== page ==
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Flashcards in Chapter 3 Deck (72)
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1

primary source

is an original article or report in which researchers communicate directly to the reader the methods and results of their studies

2

secondary source

is one that reviews, summarizes, or discusses primary research (e.g., a textbook chapter)

3

Examples of secondary sources:

Professional Books and Textbooks
Encyclopedias
Reviews, Yearbooks, and Handbooks

4

The Purpose of Reviewing Related Literature

Refining the Research Problem

Establishing the Conceptual or Theoretical Orientation

Developing Significance

Identifying Methodological Limitations

Identifying Contradictory Findings

Developing Research Hypotheses

Learning About New Information

5

PsychINFO

Thesaurus of Psychological Index Terms

6

The most highly used database in education is ________.

ERIC

7

The most highly used database in psychology is __________.

PsychINFO

Different versions of this database contain information on articles from the late 1800’s, and full text version from the late 1900’s.

8

____________ contains both scholarly and popular articles.

Info Trac Onefile

9

___________ and __________ publications work well in searches.

Journal Articles
Reports/Research

10

The goal of your search

should be to come up with an acceptable number of articles and/or reports for your purposes.

11

Meta Analyses

These combine the results of many primary sources on the same topic to determine an overall “effect size”

Different meta analyses on the same topic may come to somewhat different conclusions on effect size.

12

Best-Evidence Synthesis

This type of combination of primary sources results in a narrative, rather than statistical, summary as to the best practices in a field based upon the findings of primary sources (both quantitative and qualitative).

13

AND

The most common way of limiting a search is to use the connector "and."

14

Put _________ around sets.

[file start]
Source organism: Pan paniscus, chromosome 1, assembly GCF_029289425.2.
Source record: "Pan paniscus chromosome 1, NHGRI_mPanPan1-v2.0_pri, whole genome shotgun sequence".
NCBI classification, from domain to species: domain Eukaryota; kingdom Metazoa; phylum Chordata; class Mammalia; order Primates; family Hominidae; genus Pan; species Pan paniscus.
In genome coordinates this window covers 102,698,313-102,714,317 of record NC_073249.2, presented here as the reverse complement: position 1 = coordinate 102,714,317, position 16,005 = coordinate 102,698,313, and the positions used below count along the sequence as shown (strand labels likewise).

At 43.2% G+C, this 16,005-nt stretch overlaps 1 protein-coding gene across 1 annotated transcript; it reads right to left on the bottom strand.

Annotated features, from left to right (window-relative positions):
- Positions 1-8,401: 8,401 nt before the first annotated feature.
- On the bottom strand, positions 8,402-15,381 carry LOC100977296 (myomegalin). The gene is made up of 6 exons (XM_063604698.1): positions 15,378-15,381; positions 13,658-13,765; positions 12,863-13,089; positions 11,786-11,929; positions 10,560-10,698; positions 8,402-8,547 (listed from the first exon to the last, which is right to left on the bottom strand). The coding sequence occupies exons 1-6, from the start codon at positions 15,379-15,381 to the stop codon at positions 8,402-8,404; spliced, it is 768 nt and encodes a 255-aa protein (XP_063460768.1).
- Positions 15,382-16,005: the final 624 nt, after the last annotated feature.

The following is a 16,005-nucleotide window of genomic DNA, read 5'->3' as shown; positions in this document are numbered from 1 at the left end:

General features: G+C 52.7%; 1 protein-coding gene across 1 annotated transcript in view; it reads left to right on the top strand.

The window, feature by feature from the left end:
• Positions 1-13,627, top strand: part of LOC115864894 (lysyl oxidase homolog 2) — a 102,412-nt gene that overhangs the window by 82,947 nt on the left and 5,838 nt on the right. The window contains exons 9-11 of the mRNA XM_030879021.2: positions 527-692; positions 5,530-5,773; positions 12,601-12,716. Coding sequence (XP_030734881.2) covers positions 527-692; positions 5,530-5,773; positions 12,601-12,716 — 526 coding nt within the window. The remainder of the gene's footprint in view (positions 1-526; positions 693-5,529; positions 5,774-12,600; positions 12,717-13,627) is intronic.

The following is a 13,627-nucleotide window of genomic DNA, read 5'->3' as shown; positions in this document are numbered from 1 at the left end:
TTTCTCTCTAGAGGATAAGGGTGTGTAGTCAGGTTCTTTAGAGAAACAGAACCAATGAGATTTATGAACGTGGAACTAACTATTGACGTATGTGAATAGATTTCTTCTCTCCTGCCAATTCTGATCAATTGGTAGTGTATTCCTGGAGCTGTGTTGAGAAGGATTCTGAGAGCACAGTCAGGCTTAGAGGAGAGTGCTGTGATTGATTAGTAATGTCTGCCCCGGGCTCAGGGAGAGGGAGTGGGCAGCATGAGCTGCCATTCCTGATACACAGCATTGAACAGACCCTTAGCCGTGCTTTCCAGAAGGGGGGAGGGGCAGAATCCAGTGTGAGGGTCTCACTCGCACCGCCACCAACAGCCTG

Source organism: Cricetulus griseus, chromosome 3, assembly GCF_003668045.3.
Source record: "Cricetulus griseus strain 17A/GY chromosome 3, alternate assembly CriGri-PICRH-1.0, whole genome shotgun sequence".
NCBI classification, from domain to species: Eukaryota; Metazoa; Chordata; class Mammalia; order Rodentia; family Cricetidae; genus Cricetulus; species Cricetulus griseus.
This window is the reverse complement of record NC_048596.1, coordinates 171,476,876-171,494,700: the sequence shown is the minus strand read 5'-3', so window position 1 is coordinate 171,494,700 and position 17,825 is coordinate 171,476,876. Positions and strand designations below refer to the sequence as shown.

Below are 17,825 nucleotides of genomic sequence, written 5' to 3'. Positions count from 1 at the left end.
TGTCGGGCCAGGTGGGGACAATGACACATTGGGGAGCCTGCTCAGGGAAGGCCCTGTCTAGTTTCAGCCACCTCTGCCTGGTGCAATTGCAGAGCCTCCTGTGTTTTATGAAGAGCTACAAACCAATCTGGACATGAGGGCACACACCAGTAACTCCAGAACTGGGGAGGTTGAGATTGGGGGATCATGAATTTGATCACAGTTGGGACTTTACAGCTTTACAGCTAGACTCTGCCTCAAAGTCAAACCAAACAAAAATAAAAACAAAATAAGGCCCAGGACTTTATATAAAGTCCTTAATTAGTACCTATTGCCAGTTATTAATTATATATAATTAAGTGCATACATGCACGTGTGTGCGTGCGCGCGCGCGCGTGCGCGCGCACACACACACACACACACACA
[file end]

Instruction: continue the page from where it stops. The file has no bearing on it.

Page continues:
parentheses

15

Put _______ around phrases.

quotation marks

16

Put ________ between terms.

commas

17

The purpose of the review

is to relate previous research and theory to the problem under investigation.

18

Refining the Research Problem

The researcher learns how others have defined the general problem in more specific ways.

19

Establishing the Conceptual or Theoretical Orientation

The researcher places his/her study within the context of pertinent conceptual frameworks or theoretical orientations.

20

Developing Significance

The researcher can demonstrate the significance of his/her study within the context of previous knowledge.

21

Identifying Methodological Limitations

The researcher can identify promising methodological approaches while avoiding problematic ones.

22

Identifying Contradictory Findings

The researcher can discover contradictory findings or theories in the literature, and these can prove fruitful as areas for further research.

23

Developing Research Hypotheses

In quantitative studies, previous research may suggest a particular result in the current study. When no such studies exist, existing theory should be used to justify your hypotheses.

24

Learning About New Information

The literature review provides an opportunity to learn about new information the researcher hadn’t previously been aware of.

25

Take what kinds of notes when reading articles?

Make sure to record the bibliographic information on the article.
Indicate participants, instruments, and procedures.
Summarize results and conclusions.
Note any weaknesses or limitations.
Make note of the overall importance and quality of the article; you can use a rating scale to do this.

26

Strengths of Using the Internet


Strengths
Provides current information and covers niche topics
Can be accessed from everywhere
Easier to find most current copies of those journals that post their material online; full text articles often available
International material available (though often not in English)

27

Weaknesses of Using the Internet

Weaknesses
Does not provide access to all scholarly works.
Accuracy and validity of information often difficult to check.
No standardized search terms.
That fact that anyone can publish a web page means that quality can be dubious.

28

Subject directories

are the “yellow pages” of the Internet in which you can browse through lists of Internet resources by topic. Typically, each topic is located within a hierarchy of subjects.

29

The advantage of ____________ is that the content has been reviewed and organized by a human.

subject directories

30

Search engines

are large searchable databases of webpages